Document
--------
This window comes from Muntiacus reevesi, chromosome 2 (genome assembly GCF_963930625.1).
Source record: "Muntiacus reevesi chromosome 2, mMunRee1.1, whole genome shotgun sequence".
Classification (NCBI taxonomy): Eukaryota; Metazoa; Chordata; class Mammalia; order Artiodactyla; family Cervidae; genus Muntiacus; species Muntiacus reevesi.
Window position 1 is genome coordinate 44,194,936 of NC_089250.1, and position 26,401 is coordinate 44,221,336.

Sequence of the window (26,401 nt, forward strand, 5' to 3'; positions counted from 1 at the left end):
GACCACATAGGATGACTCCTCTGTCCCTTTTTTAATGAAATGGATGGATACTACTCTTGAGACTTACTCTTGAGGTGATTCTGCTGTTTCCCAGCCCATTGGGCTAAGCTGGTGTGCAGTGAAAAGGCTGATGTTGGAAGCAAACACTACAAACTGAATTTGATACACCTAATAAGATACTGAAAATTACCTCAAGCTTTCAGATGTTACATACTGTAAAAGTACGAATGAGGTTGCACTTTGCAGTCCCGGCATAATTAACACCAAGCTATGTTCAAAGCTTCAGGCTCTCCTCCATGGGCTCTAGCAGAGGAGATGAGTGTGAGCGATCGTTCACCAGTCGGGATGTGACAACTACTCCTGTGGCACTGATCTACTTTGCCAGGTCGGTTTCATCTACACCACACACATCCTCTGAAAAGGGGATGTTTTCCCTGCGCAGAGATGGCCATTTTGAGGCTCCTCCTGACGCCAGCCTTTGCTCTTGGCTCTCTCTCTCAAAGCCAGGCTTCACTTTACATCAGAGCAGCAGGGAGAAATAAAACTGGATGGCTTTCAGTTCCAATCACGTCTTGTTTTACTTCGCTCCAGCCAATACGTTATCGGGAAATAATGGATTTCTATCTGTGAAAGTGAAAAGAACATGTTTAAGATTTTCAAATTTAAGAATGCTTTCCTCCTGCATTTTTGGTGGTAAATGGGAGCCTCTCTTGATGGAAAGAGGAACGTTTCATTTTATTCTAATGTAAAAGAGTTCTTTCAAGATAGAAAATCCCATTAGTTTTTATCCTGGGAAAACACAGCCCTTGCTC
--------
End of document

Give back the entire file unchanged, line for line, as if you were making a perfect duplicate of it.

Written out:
This window comes from Muntiacus reevesi, chromosome 2 (genome assembly GCF_963930625.1).
Source record: "Muntiacus reevesi chromosome 2, mMunRee1.1, whole genome shotgun sequence".
Classification (NCBI taxonomy): Eukaryota; Metazoa; Chordata; class Mammalia; order Artiodactyla; family Cervidae; genus Muntiacus; species Muntiacus reevesi.
Window position 1 is genome coordinate 44,194,936 of NC_089250.1, and position 26,401 is coordinate 44,221,336.

Sequence of the window (26,401 nt, forward strand, 5' to 3'; positions counted from 1 at the left end):
GACCACATAGGATGACTCCTCTGTCCCTTTTTTAATGAAATGGATGGATACTACTCTTGAGACTTACTCTTGAGGTGATTCTGCTGTTTCCCAGCCCATTGGGCTAAGCTGGTGTGCAGTGAAAAGGCTGATGTTGGAAGCAAACACTACAAACTGAATTTGATACACCTAATAAGATACTGAAAATTACCTCAAGCTTTCAGATGTTACATACTGTAAAAGTACGAATGAGGTTGCACTTTGCAGTCCCGGCATAATTAACACCAAGCTATGTTCAAAGCTTCAGGCTCTCCTCCATGGGCTCTAGCAGAGGAGATGAGTGTGAGCGATCGTTCACCAGTCGGGATGTGACAACTACTCCTGTGGCACTGATCTACTTTGCCAGGTCGGTTTCATCTACACCACACACATCCTCTGAAAAGGGGATGTTTTCCCTGCGCAGAGATGGCCATTTTGAGGCTCCTCCTGACGCCAGCCTTTGCTCTTGGCTCTCTCTCTCAAAGCCAGGCTTCACTTTACATCAGAGCAGCAGGGAGAAATAAAACTGGATGGCTTTCAGTTCCAATCACGTCTTGTTTTACTTCGCTCCAGCCAATACGTTATCGGGAAATAATGGATTTCTATCTGTGAAAGTGAAAAGAACATGTTTAAGATTTTCAAATTTAAGAATGCTTTCCTCCTGCATTTTTGGTGGTAAATGGGAGCCTCTCTTGATGGAAAGAGGAACGTTTCATTTTATTCTAATGTAAAAGAGTTCTTTCAAGATAGAAAATCCCATTAGTTTTTATCCTGGGAAAACACAGCCCTTGCTC